(This article belongs to the Special Issue Sustainable Buildings: Design for Comfort and Users)
Show Figures

Figure 1

Open AccessArticle
Design of Dwellings and Interior Family Space in China: Understanding the History of Change and Opportunities for Improved Sustainability Practices
Buildings 2014, 4(4), 823-848; https://doi.org/10.3390/buildings4040823 - 31 Oct 2014
Cited by 4
Abstract
This paper reviews briefly the recent history of dwelling design in China. It notes the rapid changes that have taken place since the 1980s and identifies the way contemporary procurement processes leave out the final fit-out and decoration/refurbishment. A range of stakeholders were [...] Read more.
This paper reviews briefly the recent history of dwelling design in China. It notes the rapid changes that have taken place since the 1980s and identifies the way contemporary procurement processes leave out the final fit-out and decoration/refurbishment. A range of stakeholders were interviewed, and access was gained to drawings and other technical data that indicated how the secondary processes were carried out. These are largely ungoverned by regulation in the same way necessary for initial design. The key group is the occupants who drive the fit-out and decoration according to personal and cultural requirements, but often with less than perfect understanding of sustainability. The interior design industry has developed rapidly over the same period and was initially lacking in professional knowledge and understanding (something which can still be found). Advice provided to dwelling occupants was based more on appearance than function and efficiency. Over the same period, beneficial modifications to construction processes have been introduced in relation to structural design, and it should be possible to do the same for sustainability-related design issues. The paper advocates: more regulation; better assessment techniques; more information and guidance for home-owners; and a greater focus on energy issues. Full article
(This article belongs to the Special Issue Sustainable Buildings: Design for Comfort and Users)
Show Figures

Figure 1

Review

Jump to: Research

Open AccessFeature PaperReview
Accounting for the Uncertainty Related to Building Occupants with Regards to Visual Comfort: A Literature Survey on Drivers and Models
Buildings 2016, 6(1), 5; https://doi.org/10.3390/buildings6010005 - 06 Feb 2016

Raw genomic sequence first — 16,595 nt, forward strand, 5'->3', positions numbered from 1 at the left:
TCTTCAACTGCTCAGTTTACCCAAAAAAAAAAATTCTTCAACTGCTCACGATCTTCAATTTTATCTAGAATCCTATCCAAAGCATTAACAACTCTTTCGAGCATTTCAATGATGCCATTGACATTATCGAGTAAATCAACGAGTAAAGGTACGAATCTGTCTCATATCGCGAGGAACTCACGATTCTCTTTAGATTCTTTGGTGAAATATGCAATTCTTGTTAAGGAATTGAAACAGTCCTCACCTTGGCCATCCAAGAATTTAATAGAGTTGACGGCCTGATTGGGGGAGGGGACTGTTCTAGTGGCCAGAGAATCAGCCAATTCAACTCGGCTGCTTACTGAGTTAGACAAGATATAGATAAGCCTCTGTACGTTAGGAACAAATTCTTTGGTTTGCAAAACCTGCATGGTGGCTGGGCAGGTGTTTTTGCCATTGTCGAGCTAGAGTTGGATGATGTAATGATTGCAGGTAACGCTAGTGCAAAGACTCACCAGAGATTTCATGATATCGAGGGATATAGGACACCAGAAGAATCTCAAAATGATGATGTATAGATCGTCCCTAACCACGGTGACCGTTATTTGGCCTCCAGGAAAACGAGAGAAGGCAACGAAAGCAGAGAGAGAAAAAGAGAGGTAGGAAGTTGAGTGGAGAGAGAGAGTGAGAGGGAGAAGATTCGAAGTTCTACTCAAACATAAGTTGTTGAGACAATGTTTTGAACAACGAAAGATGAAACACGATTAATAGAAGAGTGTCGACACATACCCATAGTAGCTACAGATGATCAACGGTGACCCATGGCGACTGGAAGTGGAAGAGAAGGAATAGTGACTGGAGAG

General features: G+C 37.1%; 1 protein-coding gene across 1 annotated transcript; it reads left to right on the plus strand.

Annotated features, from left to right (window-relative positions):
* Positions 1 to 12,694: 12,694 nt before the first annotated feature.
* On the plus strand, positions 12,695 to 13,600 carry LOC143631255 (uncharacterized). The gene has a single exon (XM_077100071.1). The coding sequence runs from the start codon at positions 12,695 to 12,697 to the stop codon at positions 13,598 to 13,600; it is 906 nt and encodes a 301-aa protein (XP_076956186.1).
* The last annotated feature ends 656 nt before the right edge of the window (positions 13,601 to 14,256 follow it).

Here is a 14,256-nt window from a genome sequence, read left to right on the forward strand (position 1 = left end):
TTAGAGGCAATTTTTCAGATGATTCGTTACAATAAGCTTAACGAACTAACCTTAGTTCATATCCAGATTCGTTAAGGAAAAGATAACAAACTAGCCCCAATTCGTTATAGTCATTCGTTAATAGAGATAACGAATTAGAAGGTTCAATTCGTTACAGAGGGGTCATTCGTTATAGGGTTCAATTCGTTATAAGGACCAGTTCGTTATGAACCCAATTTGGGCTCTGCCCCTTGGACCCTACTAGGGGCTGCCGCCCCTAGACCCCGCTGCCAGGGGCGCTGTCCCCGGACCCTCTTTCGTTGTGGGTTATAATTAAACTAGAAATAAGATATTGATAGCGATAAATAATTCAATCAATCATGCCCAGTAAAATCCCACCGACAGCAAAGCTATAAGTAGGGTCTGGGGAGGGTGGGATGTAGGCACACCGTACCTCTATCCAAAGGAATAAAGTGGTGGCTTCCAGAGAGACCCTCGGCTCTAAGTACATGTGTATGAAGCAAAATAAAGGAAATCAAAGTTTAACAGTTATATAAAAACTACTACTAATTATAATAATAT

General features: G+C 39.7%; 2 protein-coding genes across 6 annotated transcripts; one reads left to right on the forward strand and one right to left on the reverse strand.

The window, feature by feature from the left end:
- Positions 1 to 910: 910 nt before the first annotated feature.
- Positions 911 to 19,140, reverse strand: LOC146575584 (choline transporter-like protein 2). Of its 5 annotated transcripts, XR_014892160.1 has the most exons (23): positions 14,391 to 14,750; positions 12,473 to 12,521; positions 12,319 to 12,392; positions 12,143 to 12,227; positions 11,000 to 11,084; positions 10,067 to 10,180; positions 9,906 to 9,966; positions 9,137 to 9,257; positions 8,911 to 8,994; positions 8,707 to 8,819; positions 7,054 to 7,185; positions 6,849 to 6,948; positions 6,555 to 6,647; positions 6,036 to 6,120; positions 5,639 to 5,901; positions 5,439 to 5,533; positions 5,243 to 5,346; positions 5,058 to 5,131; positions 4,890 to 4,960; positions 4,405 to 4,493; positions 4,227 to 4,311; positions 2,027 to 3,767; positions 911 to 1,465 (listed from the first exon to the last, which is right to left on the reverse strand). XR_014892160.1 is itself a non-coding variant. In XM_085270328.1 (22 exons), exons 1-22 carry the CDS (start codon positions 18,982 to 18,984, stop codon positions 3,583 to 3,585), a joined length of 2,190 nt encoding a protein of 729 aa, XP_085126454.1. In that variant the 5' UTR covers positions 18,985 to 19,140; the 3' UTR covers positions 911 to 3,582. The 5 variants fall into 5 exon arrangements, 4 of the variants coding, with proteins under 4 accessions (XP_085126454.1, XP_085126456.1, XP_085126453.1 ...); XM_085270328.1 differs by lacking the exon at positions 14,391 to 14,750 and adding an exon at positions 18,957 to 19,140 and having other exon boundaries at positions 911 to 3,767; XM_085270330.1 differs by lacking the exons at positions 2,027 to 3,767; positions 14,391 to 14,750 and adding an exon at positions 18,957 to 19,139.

Cited by 6
Abstract
The interactions between building occupants and control systems have a high influence on energy consumption and on indoor environmental quality. In the perspective of a future of “nearly-zero” energy buildings, it is crucial to analyse the energy-related interactions deeply to predict realistic energy [...] Read more.
The interactions between building occupants and control systems have a high influence on energy consumption and on indoor environmental quality. In the perspective of a future of “nearly-zero” energy buildings, it is crucial to analyse the energy-related interactions deeply to predict realistic energy use during the design stage. Since the reaction to thermal, acoustic, or visual stimuli is not the same for every human being, monitoring the behaviour inside buildings is an essential step to assert differences in energy consumption related to different interactions. Reliable information concerning occupants’ behaviours in a building could contribute to a better evaluation of building energy performances and design robustness, as well as supporting the development of occupants’ education to energy awareness. The present literature survey enlarges our understanding of which environmental conditions influence occupants’ manual controlling of the system in offices and by consequence the energy consumption. The purpose of this study was to investigate the possible drivers for light-switching to model occupant behaviour in office buildings. The probability of switching lighting systems on or off was related to the occupancy and differentiated for arrival, intermediate, and departure periods. The switching probability has been reported to be higher during the entering or the leaving time in relation to contextual variables. In the analysis of switch-on actions, users were often clustered between those who take daylight level into account and switch on lights only if necessary and people who totally disregard the natural lighting. This underlines the importance of how individuality is at the base of the definition of the different types of users. Full article
(This article belongs to the Special Issue Sustainable Buildings: Design for Comfort and Users)
Show Figures

Figure 1

Back to TopTop